Cambridge University college, Trinity Hall, has joined together with the Cambridge council-controlled pension fund to start up a bank that will target SME’s. This is in response to small businesses complaining about the difficulties in getting funding. The bank is called the Cambridge and Counties Bank and hopes to lend over £100 million to SME’s over the next four years.
The bank is jointly owned by Trinity College and the Cambridge Local Government Pension Fund which manages assets of over £1.5 million. The college are looking at the bank as a way to strengthen their endowment returns. Chief executive of the new bank, Gary Wilkinson, said that they will be doing business with SME’s that have been refused credit by larger banks, but that they will not take on any risky loans.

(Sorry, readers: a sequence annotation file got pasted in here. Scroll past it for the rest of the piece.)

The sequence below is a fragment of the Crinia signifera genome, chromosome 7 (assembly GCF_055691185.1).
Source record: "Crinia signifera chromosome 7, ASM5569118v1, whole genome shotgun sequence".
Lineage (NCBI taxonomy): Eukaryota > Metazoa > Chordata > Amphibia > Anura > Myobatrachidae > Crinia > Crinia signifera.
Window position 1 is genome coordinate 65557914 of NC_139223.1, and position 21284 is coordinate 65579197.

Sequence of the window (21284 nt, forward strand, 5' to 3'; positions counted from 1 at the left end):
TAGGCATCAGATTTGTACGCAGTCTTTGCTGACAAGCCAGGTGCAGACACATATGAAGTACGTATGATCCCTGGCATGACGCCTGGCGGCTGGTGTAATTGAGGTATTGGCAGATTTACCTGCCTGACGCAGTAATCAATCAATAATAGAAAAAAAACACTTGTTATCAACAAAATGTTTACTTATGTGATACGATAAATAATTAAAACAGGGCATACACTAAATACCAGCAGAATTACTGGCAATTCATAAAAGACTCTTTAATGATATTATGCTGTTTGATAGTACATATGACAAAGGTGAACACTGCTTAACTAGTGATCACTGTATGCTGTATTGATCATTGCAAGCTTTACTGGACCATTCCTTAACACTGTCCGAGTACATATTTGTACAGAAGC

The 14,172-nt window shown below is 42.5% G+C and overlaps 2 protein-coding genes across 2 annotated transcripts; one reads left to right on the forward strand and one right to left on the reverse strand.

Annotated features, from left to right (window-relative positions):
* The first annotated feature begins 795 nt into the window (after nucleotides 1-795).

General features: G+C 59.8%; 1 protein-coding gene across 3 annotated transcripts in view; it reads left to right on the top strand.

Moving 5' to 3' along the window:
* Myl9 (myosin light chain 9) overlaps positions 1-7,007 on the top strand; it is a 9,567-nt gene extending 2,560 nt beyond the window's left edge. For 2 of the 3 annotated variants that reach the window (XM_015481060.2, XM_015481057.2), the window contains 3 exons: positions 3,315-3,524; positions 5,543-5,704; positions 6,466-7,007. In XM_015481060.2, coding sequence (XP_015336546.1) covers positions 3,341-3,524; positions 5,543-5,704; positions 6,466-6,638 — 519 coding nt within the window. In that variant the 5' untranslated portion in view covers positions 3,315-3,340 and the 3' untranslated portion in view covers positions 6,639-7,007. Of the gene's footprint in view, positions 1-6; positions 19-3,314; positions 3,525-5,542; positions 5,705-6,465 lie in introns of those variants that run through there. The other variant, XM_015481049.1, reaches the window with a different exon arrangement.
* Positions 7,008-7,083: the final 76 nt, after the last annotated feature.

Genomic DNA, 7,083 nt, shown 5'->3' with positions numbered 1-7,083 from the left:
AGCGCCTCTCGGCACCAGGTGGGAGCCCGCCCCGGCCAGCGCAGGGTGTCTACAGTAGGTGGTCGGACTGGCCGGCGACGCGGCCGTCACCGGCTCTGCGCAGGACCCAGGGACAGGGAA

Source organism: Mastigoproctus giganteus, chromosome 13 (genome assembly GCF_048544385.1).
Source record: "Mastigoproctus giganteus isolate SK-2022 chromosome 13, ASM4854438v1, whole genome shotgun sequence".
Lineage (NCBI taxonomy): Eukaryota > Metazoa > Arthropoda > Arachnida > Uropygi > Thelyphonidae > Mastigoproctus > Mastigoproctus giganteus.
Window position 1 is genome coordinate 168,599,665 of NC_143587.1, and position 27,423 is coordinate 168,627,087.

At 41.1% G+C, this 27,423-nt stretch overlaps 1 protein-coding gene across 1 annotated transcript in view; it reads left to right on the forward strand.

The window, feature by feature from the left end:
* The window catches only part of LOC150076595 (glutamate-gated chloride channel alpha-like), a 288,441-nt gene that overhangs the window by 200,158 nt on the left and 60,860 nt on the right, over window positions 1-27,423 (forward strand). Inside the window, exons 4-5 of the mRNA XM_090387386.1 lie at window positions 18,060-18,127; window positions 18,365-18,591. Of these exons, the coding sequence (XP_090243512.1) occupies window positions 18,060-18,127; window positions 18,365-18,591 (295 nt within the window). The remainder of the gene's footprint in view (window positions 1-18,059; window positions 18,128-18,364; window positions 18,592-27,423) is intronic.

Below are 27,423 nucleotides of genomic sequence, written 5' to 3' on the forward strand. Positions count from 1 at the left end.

Pressure is being put on the five largest banks in the UK to increase their lending to SME’s but so far the message doesn’t seem to be getting through. Last year LTSB, RBS, HSBC and Santander UK, missed the target set by the government’s Project Merlin for lending to SME’s. They lent only £74.9 billion instead of the target £76 billion.
The Trade Minister, Stephen Green said that inadequate finance for SME’s was a threat to British exports while the Federation of Small Businesses said that Project Merlin had failed this important sector of the economy. The banks have denied that they are reluctant to lend to SME’s. Chief executive of HSBC, Stuart Gulliver, said that there was a lack of demand for credit from SME’s.
Mr. Wilkinson says that the Cambridge and Counties Bank will focus on personal relationships with customers. They will make loans for a duration of three to twenty years and say that a preliminary response to loan applications will be given within 48 hours. They will be opening retail accounts within the next year.